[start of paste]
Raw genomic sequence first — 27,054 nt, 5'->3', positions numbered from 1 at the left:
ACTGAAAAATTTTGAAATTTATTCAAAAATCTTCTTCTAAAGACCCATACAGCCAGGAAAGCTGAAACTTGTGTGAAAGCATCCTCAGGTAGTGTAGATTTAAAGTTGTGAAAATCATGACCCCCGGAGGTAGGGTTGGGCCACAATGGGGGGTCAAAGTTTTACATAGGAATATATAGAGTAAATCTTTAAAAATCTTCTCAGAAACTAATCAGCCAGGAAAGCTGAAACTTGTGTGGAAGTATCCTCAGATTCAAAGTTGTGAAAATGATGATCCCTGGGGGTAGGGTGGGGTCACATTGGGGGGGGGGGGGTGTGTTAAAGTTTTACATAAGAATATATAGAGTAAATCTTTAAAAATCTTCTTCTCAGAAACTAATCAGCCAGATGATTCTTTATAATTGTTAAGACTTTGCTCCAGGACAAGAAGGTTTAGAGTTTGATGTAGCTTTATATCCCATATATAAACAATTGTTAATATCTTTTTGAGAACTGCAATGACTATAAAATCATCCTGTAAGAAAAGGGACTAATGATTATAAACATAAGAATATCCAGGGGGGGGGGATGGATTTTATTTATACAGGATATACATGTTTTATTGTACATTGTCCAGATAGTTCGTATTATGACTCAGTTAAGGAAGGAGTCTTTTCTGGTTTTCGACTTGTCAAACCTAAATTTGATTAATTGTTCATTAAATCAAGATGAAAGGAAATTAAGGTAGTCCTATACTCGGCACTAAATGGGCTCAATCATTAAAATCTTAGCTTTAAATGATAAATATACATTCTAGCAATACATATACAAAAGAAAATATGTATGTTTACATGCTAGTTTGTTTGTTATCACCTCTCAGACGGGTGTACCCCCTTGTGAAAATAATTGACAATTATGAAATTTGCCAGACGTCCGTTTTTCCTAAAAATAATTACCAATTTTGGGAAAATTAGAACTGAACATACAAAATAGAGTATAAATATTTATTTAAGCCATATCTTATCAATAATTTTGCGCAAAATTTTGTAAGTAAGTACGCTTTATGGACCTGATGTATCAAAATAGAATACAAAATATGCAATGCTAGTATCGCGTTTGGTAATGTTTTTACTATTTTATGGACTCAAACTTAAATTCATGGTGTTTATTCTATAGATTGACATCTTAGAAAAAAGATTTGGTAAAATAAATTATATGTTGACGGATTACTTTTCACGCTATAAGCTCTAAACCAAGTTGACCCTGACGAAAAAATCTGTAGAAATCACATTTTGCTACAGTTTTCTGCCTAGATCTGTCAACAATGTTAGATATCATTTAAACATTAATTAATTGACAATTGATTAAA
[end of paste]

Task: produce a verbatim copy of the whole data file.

Raw genomic sequence first — 27,054 nt, 5'->3', positions numbered from 1 at the left:
ACTGAAAAATTTTGAAATTTATTCAAAAATCTTCTTCTAAAGACCCATACAGCCAGGAAAGCTGAAACTTGTGTGAAAGCATCCTCAGGTAGTGTAGATTTAAAGTTGTGAAAATCATGACCCCCGGAGGTAGGGTTGGGCCACAATGGGGGGTCAAAGTTTTACATAGGAATATATAGAGTAAATCTTTAAAAATCTTCTCAGAAACTAATCAGCCAGGAAAGCTGAAACTTGTGTGGAAGTATCCTCAGATTCAAAGTTGTGAAAATGATGATCCCTGGGGGTAGGGTGGGGTCACATTGGGGGGGGGGGGGTGTGTTAAAGTTTTACATAAGAATATATAGAGTAAATCTTTAAAAATCTTCTTCTCAGAAACTAATCAGCCAGATGATTCTTTATAATTGTTAAGACTTTGCTCCAGGACAAGAAGGTTTAGAGTTTGATGTAGCTTTATATCCCATATATAAACAATTGTTAATATCTTTTTGAGAACTGCAATGACTATAAAATCATCCTGTAAGAAAAGGGACTAATGATTATAAACATAAGAATATCCAGGGGGGGGGGATGGATTTTATTTATACAGGATATACATGTTTTATTGTACATTGTCCAGATAGTTCGTATTATGACTCAGTTAAGGAAGGAGTCTTTTCTGGTTTTCGACTTGTCAAACCTAAATTTGATTAATTGTTCATTAAATCAAGATGAAAGGAAATTAAGGTAGTCCTATACTCGGCACTAAATGGGCTCAATCATTAAAATCTTAGCTTTAAATGATAAATATACATTCTAGCAATACATATACAAAAGAAAATATGTATGTTTACATGCTAGTTTGTTTGTTATCACCTCTCAGACGGGTGTACCCCCTTGTGAAAATAATTGACAATTATGAAATTTGCCAGACGTCCGTTTTTCCTAAAAATAATTACCAATTTTGGGAAAATTAGAACTGAACATACAAAATAGAGTATAAATATTTATTTAAGCCATATCTTATCAATAATTTTGCGCAAAATTTTGTAAGTAAGTACGCTTTATGGACCTGATGTATCAAAATAGAATACAAAATATGCAATGCTAGTATCGCGTTTGGTAATGTTTTTACTATTTTATGGACTCAAACTTAAATTCATGGTGTTTATTCTATAGATTGACATCTTAGAAAAAAGATTTGGTAAAATAAATTATATGTTGACGGATTACTTTTCACGCTATAAGCTCTAAACCAAGTTGACCCTGACGAAAAAATCTGTAGAAATCACATTTTGCTACAGTTTTCTGCCTAGATCTGTCAACAATGTTAGATATCATTTAAACATTAATTAATTGACAATTGATTAAA